In the case of uniform all-round compression, the stresses around an open well in the coordinate system r, z, φ, associated with the well, according to the solution of the Lame problem , are equal to:
where pw is the pressure in the well; R is the well radius; r is the distance from the well axis to the considered point; pw > 0, q < 0 (hereinafter, the compressive stresses are considered negative). The effective stresses with which the soil skeleton is loaded:
Thus, when the pressure in the well decreases, i.e., with increasing drawdown, the stress components sφ and sz in the bottomhole formation zone (BFZ) increase in absolute value, and the radial stress sr decreases.
The effective stresses on the wall (r = R) of an open well, considering the fact that p(r) = pw on it, from (2) are equal to:
Stresses in the vicinity of a cased vertical well
Back pressure pc acts on the well wall from the side of the cement, pc > 0. Effective stresses in the vicinity of the well:
Assuming that on the boundary of a cased well, after the cement slurry has hardened, the pressure is completely restored to the value of the rock pressure, i.e., pc = |q|, from formulas (4) we have
where p0 is formation pressure.
Thus, a change in pressure in a cased well without perforations does not affect the stress state in its vicinity.
Stresses on the perforation hole surface in an open well
The external stress for the perforation hole is not the stress from the rock pressure in the depth of the formation, but the stress (1) acting around the open hole of well (Fig.2).
Stresses in the vicinity of a perforation hole are determined by the superposition of solutions to the Lame problem  and a problem similar to the Kirsch problem  (Fig.3).
In the coordinate system r′, z′, φ′ on the perforation hole wall, i.e., at r′ = Rh, where Rh is the perforation hole radius (Fig.3, a), to change the stresses depending on the distance from the well axis, we have
At the top point N of the vertical section of the perforation hole (Fig.3, b), for changing stresses depending on the distance from the well axis, we have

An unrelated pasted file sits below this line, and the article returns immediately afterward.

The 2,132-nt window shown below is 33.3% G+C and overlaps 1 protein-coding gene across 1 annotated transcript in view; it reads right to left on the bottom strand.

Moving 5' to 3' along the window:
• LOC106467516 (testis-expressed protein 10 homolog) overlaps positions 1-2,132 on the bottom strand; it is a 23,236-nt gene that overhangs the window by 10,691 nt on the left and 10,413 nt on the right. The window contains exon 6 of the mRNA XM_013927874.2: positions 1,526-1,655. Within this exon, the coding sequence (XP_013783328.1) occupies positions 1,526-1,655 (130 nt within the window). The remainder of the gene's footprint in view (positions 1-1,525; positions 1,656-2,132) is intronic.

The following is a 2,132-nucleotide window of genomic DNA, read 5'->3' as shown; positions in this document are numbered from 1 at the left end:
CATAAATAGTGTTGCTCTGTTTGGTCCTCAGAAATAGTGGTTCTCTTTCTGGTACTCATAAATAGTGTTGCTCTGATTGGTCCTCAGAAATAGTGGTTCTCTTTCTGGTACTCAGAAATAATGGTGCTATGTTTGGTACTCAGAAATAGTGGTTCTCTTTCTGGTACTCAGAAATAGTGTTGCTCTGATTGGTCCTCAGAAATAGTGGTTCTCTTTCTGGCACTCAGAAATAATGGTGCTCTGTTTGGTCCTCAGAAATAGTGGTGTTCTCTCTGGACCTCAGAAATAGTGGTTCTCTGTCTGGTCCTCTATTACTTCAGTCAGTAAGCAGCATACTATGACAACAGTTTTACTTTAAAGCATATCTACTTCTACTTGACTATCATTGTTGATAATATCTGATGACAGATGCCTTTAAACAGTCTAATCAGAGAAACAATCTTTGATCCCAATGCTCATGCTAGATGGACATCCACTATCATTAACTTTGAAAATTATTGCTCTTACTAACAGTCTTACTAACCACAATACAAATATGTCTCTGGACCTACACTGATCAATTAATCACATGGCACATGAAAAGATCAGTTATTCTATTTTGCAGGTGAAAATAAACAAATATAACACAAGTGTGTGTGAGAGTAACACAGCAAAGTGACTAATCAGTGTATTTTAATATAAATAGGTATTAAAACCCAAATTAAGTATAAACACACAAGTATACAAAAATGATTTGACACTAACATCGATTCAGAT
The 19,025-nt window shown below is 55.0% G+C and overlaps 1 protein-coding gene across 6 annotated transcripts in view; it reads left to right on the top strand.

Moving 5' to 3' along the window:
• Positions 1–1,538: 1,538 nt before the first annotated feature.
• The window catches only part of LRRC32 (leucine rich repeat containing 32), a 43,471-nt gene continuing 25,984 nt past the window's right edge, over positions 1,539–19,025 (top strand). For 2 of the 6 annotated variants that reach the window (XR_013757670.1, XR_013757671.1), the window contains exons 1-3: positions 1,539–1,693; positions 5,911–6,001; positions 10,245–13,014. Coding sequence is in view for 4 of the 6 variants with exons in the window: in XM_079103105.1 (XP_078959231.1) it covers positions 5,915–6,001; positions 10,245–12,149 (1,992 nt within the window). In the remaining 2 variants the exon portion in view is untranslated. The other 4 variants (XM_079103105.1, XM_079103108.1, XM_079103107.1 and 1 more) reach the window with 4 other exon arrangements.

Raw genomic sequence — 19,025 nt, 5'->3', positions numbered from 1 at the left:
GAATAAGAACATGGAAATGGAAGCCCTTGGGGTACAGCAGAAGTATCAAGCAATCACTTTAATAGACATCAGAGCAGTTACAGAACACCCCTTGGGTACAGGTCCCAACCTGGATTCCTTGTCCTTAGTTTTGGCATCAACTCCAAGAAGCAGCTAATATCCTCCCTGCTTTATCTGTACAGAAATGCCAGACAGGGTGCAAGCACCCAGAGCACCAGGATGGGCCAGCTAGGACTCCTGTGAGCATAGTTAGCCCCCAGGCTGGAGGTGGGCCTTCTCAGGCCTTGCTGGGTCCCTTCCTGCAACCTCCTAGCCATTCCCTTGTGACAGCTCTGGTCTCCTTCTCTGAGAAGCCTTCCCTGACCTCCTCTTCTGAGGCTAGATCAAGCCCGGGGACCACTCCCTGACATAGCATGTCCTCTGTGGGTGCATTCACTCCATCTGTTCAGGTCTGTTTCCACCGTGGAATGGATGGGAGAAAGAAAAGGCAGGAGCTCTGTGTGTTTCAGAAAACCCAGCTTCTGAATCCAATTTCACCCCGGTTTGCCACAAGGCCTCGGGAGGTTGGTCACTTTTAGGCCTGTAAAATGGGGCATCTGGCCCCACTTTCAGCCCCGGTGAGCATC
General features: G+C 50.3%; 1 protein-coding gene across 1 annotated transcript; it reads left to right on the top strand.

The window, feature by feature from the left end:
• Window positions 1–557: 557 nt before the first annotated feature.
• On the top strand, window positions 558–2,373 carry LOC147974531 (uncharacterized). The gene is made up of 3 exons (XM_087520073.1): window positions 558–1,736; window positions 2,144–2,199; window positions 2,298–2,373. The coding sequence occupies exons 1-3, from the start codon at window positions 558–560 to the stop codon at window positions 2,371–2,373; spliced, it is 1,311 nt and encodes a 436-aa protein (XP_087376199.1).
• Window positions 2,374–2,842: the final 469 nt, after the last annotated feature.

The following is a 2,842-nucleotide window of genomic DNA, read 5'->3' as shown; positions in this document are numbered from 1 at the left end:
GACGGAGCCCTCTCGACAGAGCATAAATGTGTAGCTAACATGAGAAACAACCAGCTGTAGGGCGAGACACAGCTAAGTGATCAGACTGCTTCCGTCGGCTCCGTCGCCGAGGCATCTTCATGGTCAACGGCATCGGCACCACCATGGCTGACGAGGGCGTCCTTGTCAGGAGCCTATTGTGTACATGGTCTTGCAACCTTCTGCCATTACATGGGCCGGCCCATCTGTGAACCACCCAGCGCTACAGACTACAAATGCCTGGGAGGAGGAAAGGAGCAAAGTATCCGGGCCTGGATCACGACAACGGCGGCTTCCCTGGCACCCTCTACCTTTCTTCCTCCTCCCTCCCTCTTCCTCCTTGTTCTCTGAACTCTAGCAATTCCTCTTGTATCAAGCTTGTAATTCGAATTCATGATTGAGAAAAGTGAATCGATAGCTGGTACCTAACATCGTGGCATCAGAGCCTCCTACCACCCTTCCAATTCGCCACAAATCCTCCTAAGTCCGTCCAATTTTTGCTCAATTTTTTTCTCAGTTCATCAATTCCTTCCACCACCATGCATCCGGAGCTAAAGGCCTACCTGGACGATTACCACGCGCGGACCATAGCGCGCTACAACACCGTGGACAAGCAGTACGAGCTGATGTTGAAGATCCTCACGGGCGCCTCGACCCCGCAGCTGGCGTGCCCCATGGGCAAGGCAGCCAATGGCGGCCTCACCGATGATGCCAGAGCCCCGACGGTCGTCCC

The sum of components (6) and (7) with the superposition of stress fields at point N:
Subject to (1)
Then the effective stresses on the perforation hole wall, given that p(r) = pw on it, are equal to:
It can be seen from expressions (10) that the stresses along the perforation hole wall vary depending on the distance from the well wall.
For r = R
For r = 2R
For r = 3R
Stresses on the perforation hole wall in a cased well
As follows from formula (5), the perforation hole in the cased well is under the action of external stress that occurs in the vicinity of the cased well and coincides with the natural stress from rock pressure in the depth of the formation. Therefore, the stresses in its vicinity are given by formula similar to the expressions for an open well (1) and (2), in which the well radius must be replaced by the perforation hole radius, and the distance from the well axis, by the distance from the perforation hole axis. We have:
for effective stresses
Thus, in a cased well, the stresses along the perforation hole wall are constant and equal (assuming in (15) r′ = Rh,p(r')=pw):
It can be seen from (1), (2) and (14), (15) that the stress distribution in the vicinity of the perforation hole in a cased well, depending on the relative distance from the centre of the perforation hole, coincides with the stress distribution in the vicinity of an open well depending on the relative distance from its centre.
From expressions (11)-(13) and (16) it follows that the concentration of the maximum compressive effective stress α = Sφ′/q on a part of the perforation hole wall for an open well is much higher than for a cased one. If at complete drainage of the well (pw = 0) on the entire perforation hole wall in a cased well, α = 2, then on the entire perforation hole wall in an open well, the value of α exceeds 2. On the well wall at r = R, the concentration is maximum (α = 5) and gradually decreases with distance from the well: at r = 2R a = 2.75, at r = 3R α = 2.33, etc.